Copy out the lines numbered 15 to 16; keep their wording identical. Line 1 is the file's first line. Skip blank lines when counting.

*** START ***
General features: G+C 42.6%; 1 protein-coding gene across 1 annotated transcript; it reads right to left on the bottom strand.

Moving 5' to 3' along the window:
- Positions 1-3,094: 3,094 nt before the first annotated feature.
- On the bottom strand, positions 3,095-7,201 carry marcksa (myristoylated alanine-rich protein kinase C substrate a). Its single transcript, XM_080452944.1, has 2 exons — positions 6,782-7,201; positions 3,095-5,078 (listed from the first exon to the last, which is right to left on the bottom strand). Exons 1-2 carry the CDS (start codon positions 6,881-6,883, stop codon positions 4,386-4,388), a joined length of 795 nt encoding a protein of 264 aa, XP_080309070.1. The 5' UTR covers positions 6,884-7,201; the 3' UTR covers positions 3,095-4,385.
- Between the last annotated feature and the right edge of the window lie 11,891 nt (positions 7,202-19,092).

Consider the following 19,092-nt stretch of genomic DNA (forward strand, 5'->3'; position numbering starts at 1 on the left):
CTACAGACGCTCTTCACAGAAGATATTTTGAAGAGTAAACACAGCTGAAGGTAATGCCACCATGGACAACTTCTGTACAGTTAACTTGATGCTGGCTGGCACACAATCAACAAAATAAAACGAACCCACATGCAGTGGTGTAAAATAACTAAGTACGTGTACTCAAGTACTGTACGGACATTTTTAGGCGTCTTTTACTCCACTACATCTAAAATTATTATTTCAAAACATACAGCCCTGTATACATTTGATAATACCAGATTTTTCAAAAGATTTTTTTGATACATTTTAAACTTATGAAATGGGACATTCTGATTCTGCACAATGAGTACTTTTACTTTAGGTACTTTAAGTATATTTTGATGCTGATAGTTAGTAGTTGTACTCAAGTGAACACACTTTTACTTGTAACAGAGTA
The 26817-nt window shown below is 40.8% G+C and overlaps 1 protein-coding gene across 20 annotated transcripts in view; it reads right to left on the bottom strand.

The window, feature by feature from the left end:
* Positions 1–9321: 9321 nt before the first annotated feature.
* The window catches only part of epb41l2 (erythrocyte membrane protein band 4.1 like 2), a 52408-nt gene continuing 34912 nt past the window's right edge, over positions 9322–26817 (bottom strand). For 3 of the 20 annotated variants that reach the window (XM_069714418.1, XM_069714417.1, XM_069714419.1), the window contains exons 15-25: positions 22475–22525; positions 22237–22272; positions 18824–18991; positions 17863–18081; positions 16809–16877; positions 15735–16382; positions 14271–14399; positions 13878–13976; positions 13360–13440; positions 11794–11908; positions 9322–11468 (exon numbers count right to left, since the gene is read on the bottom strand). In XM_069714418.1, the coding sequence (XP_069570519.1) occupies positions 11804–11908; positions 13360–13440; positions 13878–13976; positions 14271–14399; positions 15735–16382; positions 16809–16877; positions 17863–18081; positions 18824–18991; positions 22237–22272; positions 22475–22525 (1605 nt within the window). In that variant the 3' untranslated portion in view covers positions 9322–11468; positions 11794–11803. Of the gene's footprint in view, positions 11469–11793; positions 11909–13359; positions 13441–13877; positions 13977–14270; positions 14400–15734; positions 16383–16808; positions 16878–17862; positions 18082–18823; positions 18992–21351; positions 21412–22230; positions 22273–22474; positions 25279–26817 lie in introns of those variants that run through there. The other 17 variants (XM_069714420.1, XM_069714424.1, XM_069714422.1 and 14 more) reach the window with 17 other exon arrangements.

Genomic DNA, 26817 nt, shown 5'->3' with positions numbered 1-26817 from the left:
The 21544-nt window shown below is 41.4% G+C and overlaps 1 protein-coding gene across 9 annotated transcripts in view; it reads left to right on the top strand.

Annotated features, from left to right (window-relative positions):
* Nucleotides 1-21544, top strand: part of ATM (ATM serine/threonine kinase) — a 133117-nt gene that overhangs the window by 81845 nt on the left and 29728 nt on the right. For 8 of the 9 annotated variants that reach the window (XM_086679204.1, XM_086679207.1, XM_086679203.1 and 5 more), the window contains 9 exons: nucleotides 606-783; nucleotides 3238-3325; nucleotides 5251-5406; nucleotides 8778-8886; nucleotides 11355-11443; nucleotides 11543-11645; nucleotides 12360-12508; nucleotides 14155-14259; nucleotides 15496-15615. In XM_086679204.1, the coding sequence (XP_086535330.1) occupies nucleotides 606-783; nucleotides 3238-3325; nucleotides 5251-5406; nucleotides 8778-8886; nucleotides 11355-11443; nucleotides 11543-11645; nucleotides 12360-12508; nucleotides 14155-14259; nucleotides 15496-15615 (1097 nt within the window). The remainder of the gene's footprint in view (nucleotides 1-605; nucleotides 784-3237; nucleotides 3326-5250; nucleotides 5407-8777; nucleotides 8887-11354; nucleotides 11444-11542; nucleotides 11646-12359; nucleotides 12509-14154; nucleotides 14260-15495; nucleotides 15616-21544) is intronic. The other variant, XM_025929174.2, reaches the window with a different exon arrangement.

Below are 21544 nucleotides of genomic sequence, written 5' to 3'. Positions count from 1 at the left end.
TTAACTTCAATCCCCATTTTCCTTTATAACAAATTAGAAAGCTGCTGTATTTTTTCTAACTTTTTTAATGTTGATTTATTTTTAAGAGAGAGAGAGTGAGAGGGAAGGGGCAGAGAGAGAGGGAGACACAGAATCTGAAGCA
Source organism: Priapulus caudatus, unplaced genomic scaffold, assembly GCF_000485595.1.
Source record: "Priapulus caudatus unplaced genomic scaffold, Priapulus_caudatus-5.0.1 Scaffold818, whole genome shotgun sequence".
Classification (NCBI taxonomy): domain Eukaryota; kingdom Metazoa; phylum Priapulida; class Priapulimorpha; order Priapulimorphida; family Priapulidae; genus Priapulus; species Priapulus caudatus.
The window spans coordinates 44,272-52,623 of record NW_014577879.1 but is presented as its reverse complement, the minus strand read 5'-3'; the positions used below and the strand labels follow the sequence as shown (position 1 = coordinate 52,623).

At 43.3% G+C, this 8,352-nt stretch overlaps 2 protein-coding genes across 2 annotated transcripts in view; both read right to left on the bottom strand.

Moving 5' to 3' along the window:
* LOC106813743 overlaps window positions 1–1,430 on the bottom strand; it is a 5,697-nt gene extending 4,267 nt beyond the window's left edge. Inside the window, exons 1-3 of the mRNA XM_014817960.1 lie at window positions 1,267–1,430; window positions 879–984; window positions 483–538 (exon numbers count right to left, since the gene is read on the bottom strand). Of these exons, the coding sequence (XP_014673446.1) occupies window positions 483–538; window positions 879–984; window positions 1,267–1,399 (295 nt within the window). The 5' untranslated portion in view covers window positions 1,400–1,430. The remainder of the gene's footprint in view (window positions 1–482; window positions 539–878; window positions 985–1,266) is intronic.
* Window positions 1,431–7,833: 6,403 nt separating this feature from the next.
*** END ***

* Nucleotides 1-21544, top strand: part of ATM (ATM serine/threonine kinase) — a 133117-nt gene that overhangs the window by 81845 nt on the left and 29728 nt on the right. For 8 of the 9 annotated variants that reach the window (XM_086679204.1, XM_086679207.1, XM_086679203.1 and 5 more), the window contains 9 exons: nucleotides 606-783; nucleotides 3238-3325; nucleotides 5251-5406; nucleotides 8778-8886; nucleotides 11355-11443; nucleotides 11543-11645; nucleotides 12360-12508; nucleotides 14155-14259; nucleotides 15496-15615. In XM_086679204.1, the coding sequence (XP_086535330.1) occupies nucleotides 606-783; nucleotides 3238-3325; nucleotides 5251-5406; nucleotides 8778-8886; nucleotides 11355-11443; nucleotides 11543-11645; nucleotides 12360-12508; nucleotides 14155-14259; nucleotides 15496-15615 (1097 nt within the window). The remainder of the gene's footprint in view (nucleotides 1-605; nucleotides 784-3237; nucleotides 3326-5250; nucleotides 5407-8777; nucleotides 8887-11354; nucleotides 11444-11542; nucleotides 11646-12359; nucleotides 12509-14154; nucleotides 14260-15495; nucleotides 15616-21544) is intronic. The other variant, XM_025929174.2, reaches the window with a different exon arrangement.

Below are 21544 nucleotides of genomic sequence, written 5' to 3'. Positions count from 1 at the left end.